Your blood and plasma donations can save lives—today.
Eighteen-year-old senior-class president Connor Randall will walk across the stage at Ralston Valley High School's graduation next month, accept his diploma, and head off to college. But just five years ago, Randall didn't have enough strength to climb a flight of stairs. His body was rejecting his transplanted heart, an organ he'd received as an infant because he was born with cardiomyopathy (in his case, an abnormal heart). Doctors guessed that he had less than a week to live when he finally received a new heart in a transplant surgery that required at least three pints of donated blood.
Every two seconds someone—like Randall—in the United States needs a transfusion of donated blood for everything from cancer treatment to trauma surgeries. In fact, more than 90 percent of Americans will require a blood product transfusion in their lifetimes. In Colorado, most of that blood comes from the Bonfils Blood Center, which provides more than 80 percent of the state's blood supply to nearly 200 hospitals and health-care facilities. The problem is the supply: Bonfils needs more than 3,300 volunteer donors each week in order to meet normal demand and build up stores for tragedies like 9/11.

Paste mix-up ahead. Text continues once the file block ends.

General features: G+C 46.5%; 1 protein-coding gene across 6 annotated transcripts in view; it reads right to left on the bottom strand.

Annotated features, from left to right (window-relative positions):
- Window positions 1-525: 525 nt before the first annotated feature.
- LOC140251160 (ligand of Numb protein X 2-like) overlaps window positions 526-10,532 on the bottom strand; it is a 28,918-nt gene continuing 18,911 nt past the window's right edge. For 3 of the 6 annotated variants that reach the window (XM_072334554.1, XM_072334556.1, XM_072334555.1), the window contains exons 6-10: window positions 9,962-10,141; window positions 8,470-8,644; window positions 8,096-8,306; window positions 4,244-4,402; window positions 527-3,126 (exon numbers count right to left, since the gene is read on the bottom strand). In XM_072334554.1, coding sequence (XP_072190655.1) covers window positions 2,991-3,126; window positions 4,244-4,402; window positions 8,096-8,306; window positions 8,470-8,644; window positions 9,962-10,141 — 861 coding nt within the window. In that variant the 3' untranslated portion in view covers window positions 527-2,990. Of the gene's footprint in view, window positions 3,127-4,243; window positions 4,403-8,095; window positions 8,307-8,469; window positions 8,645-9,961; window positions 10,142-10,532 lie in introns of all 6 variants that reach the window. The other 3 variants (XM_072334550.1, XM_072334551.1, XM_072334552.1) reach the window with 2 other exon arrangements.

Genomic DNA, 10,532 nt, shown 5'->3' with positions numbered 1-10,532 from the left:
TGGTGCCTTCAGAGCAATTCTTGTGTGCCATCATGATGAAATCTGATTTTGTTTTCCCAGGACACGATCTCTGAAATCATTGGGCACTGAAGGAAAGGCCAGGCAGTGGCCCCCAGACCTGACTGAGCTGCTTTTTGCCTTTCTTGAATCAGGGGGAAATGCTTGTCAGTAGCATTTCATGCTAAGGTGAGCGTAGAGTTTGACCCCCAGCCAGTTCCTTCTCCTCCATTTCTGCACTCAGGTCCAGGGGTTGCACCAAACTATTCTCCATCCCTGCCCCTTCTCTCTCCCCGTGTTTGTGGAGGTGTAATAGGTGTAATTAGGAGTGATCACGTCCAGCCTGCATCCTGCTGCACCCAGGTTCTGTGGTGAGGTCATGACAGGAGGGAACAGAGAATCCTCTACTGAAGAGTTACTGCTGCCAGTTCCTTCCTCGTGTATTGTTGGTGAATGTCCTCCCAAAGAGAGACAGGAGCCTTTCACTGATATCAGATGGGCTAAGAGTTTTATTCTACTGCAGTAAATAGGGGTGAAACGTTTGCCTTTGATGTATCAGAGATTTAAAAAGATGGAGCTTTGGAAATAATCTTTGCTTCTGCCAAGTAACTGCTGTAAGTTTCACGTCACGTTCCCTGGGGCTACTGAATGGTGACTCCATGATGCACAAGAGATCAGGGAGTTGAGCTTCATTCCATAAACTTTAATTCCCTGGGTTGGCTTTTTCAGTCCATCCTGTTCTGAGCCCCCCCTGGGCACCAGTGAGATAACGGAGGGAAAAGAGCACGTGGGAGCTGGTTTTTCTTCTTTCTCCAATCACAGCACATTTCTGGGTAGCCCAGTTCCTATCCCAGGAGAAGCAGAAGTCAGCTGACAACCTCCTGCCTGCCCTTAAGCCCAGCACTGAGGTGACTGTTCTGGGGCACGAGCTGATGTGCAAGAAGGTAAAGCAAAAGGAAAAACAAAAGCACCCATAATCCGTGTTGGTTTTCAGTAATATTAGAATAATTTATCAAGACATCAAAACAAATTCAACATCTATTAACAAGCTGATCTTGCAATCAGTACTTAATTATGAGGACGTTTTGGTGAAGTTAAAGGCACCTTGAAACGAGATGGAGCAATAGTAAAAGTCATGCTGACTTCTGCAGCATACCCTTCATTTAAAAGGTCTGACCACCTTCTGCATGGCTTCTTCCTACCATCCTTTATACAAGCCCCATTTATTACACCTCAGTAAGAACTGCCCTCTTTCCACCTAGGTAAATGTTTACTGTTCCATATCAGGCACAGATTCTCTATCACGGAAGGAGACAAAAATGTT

To do so, Bonfils relies on dedicated volunteers, like 47-year-old marketing specialist Larry Cloos, who has donated more than 55 gallons of blood products since 1981. He has a standing appointment every Thursday to give plasma, the liquid portion of the blood that is used to treat patients with severe burns and clotting disorders. Donating just the platelet portion of his blood allows Cloos to donate more frequently, something he sees as being an invaluable gift. "It is all about time," says Cloos. "The most precious resource any of us have is time."
But Coloradans can still give more: Sixty-four percent of driver's license or ID card applicants in Colorado register as organ and tissue donors, yet only four percent of the population donates blood. The lowering of the blood donation age last year—from 17 to 16 with parental consent—means more Coloradans are now able to donate blood for patients like Connor Randall, who testified in front of the state Senate last year, pleading for the passage of the age-lowering law. "I've seen the benefit firsthand in the hospital," says Randall. "I've sat there with sickle-cell kids, the kids that depend on it. Kids like me."